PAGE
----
Sugar Cane Country
I grew up in Bundaberg sugar cane country. Bundaberg is defined by its rich red volcanic soil and endless sugar cane fields. Millaquin and Bingera Mill process sugar cane within the Bundaberg district. I have many vivid memories of cane burning, sheds filled with piles of raw sugar, giant rum vats and rich sweet smells experienced during countless school excursions to these mills. It left a lasting imprint in my memory.
While travelling from Cairns to Mission Beach I had the chance to revisit two of my favourite North Queensland Mills: South Johnstone and Babinda Mill.
The mills were very quiet during my visit. The crushing season is June/July and November/December. A hive of activity occurs during crushing and still guides the cycle of life within these communities.
Locomotives now transport tonnes of freshly cut cane to the mills via hundreds of kilometres of cane train tracks. Cane harvesters cut the cane green now. Gone are the days when the sky would be filled with the glow of afternoon cane fires.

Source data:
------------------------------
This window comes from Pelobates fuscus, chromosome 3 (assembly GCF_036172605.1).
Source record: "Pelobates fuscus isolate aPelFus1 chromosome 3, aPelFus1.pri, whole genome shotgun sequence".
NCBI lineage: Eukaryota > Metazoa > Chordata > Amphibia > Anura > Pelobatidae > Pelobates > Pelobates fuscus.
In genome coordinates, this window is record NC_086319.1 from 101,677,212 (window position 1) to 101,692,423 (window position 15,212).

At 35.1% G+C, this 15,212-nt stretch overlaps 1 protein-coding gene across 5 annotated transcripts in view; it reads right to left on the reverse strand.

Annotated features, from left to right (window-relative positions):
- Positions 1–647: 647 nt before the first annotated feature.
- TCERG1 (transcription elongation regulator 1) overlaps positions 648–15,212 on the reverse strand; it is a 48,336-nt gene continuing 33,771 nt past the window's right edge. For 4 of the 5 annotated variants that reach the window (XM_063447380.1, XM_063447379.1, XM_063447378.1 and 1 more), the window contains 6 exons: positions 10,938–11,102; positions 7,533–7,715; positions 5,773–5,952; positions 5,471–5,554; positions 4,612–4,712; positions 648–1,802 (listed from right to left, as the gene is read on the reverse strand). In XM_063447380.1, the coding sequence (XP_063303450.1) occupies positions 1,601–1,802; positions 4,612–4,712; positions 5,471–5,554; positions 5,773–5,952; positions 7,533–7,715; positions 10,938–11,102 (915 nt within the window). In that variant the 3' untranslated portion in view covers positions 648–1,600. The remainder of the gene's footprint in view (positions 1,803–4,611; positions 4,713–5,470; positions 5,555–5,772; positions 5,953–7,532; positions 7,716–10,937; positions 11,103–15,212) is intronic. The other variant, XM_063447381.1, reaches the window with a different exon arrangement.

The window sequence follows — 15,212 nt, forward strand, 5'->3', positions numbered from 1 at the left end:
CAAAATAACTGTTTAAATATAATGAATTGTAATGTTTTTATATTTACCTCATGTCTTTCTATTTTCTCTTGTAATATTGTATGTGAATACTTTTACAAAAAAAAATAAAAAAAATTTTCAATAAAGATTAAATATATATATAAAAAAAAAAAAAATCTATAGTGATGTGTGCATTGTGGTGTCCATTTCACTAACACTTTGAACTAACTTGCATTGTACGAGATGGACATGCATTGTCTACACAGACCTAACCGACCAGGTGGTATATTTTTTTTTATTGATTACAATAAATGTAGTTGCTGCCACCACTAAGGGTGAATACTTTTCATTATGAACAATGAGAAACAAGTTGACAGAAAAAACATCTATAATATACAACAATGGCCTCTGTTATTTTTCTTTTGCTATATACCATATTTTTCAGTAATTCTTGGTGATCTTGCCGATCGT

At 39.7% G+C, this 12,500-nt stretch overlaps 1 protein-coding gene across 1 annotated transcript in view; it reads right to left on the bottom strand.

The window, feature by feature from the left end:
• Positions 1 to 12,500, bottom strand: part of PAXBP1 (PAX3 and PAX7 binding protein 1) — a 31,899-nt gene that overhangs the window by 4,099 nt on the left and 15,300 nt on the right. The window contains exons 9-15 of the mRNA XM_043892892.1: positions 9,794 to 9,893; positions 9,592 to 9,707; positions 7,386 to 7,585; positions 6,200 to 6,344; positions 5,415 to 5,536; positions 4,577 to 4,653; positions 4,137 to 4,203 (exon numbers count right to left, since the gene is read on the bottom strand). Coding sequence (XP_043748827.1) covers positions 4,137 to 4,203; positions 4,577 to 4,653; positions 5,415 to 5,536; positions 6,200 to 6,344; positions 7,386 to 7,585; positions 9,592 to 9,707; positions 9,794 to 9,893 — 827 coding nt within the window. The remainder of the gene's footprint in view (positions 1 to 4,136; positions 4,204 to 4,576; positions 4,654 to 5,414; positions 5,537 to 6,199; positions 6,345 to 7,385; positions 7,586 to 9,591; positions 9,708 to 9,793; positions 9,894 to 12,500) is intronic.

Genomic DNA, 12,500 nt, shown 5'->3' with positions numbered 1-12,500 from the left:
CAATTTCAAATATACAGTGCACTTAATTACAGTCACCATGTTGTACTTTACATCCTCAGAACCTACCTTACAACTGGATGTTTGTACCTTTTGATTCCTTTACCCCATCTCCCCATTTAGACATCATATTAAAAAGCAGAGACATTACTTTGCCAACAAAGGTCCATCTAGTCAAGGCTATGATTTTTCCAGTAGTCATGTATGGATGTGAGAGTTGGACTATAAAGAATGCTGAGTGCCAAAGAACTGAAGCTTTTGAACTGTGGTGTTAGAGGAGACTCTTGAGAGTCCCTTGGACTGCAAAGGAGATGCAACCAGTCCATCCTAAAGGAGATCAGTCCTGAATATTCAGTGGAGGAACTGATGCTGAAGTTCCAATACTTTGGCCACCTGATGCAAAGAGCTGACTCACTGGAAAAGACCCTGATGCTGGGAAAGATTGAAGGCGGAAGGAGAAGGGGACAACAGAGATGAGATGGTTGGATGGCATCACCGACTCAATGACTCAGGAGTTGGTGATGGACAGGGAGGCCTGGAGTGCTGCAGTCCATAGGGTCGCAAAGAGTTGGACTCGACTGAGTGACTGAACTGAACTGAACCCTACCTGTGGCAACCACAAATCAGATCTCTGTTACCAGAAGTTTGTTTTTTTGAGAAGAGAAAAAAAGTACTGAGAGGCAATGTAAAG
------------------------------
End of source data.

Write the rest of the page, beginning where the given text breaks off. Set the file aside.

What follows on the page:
Before the invention of the cane harvester the cane was cut by hand. Many of the early cane cutters would build houses (The Queenslanders) in the off-season. The Queenslanders that are dotted around Northern Queensland are testimony to their labour and the plentiful supply of timber in the area. Queenslanders were built entirely of native timbers.
I know it must sound strange ‘A girl like me completely moved by places like this’. But there are things I find in these places that speak to me directly. They remind me of my home town and childhood summers. These industrial spaces have dramatic volume and light; almost like the cathedrals and mosques I have since visited in my adult life. They also have an honesty in material and planning that respond to the process, scale of industry and function.
I loved this > ‘These industrial spaces have dramatic volume and light; almost like the cathedrals and mosques I have since visited in my adult life.’